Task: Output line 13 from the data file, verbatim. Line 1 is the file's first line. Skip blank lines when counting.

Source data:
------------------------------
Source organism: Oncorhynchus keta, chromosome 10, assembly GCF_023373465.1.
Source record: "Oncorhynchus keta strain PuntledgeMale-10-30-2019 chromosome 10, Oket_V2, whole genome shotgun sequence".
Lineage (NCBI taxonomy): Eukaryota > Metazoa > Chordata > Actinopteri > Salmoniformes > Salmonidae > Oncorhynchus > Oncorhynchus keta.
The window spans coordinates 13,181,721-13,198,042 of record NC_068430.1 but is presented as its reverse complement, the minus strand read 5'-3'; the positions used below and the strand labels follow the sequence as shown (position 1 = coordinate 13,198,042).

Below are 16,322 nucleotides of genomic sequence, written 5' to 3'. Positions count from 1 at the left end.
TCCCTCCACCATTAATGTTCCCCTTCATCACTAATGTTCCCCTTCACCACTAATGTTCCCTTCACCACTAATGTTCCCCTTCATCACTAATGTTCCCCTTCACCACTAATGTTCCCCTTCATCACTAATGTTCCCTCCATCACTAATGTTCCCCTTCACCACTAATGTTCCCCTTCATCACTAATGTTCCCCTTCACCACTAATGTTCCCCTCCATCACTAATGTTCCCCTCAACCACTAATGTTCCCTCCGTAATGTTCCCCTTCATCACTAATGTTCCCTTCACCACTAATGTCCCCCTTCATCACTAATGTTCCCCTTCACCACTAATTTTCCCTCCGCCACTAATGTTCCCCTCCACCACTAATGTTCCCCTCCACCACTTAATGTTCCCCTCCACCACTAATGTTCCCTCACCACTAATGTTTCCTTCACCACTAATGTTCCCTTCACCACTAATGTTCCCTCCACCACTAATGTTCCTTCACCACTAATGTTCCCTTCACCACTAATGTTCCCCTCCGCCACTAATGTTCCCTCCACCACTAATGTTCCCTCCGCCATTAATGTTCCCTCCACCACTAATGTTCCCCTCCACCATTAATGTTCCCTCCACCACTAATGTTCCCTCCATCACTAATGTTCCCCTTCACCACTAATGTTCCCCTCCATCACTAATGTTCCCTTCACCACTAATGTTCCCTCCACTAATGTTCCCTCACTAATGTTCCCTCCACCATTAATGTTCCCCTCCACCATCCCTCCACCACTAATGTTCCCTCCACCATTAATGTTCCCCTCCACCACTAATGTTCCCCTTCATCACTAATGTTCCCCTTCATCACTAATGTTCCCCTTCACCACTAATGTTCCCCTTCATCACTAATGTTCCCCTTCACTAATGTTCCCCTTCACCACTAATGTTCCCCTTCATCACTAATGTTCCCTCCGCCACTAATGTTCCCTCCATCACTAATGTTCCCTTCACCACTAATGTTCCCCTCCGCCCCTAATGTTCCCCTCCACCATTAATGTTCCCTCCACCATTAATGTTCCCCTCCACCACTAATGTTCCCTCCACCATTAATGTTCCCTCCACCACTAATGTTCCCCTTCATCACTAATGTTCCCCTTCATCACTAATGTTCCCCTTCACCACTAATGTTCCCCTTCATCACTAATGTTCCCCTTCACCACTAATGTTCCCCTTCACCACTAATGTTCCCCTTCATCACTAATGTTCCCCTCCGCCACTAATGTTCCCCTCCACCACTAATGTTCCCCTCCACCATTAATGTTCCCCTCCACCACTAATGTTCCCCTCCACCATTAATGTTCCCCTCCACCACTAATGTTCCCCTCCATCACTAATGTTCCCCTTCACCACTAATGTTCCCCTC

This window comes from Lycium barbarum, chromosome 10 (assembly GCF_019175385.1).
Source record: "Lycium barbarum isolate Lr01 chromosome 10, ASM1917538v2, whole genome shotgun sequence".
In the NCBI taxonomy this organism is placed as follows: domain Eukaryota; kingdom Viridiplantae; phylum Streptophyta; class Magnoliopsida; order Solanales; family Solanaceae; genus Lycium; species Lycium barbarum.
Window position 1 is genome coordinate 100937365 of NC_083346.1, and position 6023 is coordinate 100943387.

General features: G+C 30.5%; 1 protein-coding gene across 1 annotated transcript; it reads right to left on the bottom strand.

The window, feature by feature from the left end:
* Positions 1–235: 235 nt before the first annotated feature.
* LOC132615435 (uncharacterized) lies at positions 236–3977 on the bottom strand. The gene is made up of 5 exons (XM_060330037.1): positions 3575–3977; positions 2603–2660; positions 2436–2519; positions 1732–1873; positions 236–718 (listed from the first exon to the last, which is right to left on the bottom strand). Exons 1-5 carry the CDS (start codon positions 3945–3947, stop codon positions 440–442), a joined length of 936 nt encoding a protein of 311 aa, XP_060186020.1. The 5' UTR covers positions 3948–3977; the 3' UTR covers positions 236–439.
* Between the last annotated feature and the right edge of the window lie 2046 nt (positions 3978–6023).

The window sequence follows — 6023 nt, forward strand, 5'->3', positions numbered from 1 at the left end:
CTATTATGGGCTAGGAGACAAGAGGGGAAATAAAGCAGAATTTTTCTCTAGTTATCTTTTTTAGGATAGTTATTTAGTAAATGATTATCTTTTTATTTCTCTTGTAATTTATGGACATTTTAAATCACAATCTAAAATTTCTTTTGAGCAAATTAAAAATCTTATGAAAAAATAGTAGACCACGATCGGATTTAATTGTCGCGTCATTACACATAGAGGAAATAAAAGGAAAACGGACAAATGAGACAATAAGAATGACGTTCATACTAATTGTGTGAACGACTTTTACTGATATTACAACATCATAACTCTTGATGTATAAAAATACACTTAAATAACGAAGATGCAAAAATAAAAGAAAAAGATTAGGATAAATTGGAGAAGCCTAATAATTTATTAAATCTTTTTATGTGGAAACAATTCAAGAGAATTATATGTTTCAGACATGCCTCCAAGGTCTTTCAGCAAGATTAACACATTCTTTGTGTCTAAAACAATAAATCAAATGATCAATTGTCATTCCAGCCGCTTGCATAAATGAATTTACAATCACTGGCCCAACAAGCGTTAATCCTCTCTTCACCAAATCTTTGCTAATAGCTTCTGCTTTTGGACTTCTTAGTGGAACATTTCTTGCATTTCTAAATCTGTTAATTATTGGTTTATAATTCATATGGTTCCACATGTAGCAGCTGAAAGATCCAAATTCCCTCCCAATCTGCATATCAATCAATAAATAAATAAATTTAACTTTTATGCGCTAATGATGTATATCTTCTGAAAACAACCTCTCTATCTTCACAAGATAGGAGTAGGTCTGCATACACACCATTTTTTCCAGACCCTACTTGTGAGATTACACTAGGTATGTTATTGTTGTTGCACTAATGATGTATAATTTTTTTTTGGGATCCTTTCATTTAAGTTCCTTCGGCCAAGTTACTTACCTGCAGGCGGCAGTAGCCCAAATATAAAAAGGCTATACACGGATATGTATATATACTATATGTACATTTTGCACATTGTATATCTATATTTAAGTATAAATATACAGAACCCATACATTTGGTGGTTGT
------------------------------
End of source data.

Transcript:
* Positions 1–235: 235 nt before the first annotated feature.